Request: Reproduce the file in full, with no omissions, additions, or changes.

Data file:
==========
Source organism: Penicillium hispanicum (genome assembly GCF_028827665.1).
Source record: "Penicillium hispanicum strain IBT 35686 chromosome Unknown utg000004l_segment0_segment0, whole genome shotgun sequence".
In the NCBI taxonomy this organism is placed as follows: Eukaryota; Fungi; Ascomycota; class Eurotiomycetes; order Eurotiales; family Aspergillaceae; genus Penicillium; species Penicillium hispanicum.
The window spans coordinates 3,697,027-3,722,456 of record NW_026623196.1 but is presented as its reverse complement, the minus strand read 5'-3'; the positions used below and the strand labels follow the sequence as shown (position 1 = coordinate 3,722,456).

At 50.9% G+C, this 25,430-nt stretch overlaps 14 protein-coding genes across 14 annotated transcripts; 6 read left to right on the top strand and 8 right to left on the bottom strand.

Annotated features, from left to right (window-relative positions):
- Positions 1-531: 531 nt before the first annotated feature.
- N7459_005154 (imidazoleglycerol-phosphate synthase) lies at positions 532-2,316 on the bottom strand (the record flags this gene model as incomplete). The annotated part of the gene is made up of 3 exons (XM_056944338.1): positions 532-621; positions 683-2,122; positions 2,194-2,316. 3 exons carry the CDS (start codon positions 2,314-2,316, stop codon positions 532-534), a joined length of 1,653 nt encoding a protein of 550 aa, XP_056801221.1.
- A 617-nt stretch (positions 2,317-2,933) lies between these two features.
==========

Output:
Source organism: Penicillium hispanicum (genome assembly GCF_028827665.1).
Source record: "Penicillium hispanicum strain IBT 35686 chromosome Unknown utg000004l_segment0_segment0, whole genome shotgun sequence".
In the NCBI taxonomy this organism is placed as follows: Eukaryota; Fungi; Ascomycota; class Eurotiomycetes; order Eurotiales; family Aspergillaceae; genus Penicillium; species Penicillium hispanicum.
The window spans coordinates 3,697,027-3,722,456 of record NW_026623196.1 but is presented as its reverse complement, the minus strand read 5'-3'; the positions used below and the strand labels follow the sequence as shown (position 1 = coordinate 3,722,456).

At 50.9% G+C, this 25,430-nt stretch overlaps 14 protein-coding genes across 14 annotated transcripts; 6 read left to right on the top strand and 8 right to left on the bottom strand.

Annotated features, from left to right (window-relative positions):
- Positions 1-531: 531 nt before the first annotated feature.
- N7459_005154 (imidazoleglycerol-phosphate synthase) lies at positions 532-2,316 on the bottom strand (the record flags this gene model as incomplete). The annotated part of the gene is made up of 3 exons (XM_056944338.1): positions 532-621; positions 683-2,122; positions 2,194-2,316. 3 exons carry the CDS (start codon positions 2,314-2,316, stop codon positions 532-534), a joined length of 1,653 nt encoding a protein of 550 aa, XP_056801221.1.
- A 617-nt stretch (positions 2,317-2,933) lies between these two features.